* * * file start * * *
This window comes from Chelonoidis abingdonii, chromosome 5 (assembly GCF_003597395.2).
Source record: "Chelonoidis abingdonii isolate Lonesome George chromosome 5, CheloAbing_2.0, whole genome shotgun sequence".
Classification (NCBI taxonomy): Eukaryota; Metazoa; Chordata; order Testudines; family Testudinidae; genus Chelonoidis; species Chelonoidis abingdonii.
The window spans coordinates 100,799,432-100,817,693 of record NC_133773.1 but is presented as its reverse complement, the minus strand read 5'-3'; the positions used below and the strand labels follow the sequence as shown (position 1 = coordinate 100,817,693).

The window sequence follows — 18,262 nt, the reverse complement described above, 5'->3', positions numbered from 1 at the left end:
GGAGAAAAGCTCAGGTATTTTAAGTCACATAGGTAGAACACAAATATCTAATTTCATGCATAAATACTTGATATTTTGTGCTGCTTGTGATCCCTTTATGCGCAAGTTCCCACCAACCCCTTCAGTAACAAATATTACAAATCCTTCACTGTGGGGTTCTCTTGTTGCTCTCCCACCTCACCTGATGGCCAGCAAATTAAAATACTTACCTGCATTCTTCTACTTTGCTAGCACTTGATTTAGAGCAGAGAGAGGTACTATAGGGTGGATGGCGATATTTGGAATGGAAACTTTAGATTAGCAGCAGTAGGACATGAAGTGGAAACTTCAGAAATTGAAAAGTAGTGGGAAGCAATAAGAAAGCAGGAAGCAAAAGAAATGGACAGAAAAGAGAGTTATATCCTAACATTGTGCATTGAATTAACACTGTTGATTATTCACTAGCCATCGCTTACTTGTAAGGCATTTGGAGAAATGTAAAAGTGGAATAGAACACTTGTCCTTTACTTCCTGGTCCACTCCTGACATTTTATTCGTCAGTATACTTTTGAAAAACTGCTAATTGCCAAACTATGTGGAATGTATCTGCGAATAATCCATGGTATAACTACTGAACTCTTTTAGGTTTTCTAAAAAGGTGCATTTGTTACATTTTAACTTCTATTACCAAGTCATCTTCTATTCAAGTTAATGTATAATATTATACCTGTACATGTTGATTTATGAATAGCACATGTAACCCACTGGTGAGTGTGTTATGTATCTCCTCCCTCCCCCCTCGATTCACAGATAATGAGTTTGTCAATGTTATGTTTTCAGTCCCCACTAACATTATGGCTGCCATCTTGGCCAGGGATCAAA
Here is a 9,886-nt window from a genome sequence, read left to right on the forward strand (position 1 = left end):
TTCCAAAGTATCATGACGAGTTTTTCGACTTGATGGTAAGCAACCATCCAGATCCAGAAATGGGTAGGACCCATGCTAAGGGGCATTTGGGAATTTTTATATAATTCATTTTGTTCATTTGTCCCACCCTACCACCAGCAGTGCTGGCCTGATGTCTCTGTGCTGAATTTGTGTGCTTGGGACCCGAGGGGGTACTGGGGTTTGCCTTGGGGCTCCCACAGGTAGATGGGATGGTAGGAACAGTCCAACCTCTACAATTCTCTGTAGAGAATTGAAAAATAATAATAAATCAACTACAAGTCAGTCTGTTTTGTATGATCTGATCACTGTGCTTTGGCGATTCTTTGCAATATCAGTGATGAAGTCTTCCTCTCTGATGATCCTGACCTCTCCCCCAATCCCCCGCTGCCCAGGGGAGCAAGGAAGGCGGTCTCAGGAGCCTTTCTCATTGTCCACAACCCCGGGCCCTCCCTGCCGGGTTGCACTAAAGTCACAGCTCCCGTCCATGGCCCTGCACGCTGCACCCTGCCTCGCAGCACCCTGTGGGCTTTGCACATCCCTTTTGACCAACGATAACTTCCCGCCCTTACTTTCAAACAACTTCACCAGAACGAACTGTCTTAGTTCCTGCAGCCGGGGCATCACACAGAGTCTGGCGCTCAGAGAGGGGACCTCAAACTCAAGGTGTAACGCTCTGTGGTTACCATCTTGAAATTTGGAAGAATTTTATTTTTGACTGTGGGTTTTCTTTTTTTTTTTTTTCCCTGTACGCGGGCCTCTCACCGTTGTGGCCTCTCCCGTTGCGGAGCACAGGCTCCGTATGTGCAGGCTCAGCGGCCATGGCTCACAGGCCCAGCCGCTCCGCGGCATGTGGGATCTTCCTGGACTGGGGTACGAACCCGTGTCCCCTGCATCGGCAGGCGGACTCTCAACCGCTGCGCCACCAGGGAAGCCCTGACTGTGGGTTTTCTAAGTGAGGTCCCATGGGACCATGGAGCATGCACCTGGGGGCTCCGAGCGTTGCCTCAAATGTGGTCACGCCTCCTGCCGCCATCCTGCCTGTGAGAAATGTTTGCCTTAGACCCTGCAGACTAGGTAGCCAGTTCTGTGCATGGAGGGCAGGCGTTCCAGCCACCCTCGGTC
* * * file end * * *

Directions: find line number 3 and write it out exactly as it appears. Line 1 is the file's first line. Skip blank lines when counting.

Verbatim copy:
Classification (NCBI taxonomy): Eukaryota; Metazoa; Chordata; order Testudines; family Testudinidae; genus Chelonoidis; species Chelonoidis abingdonii.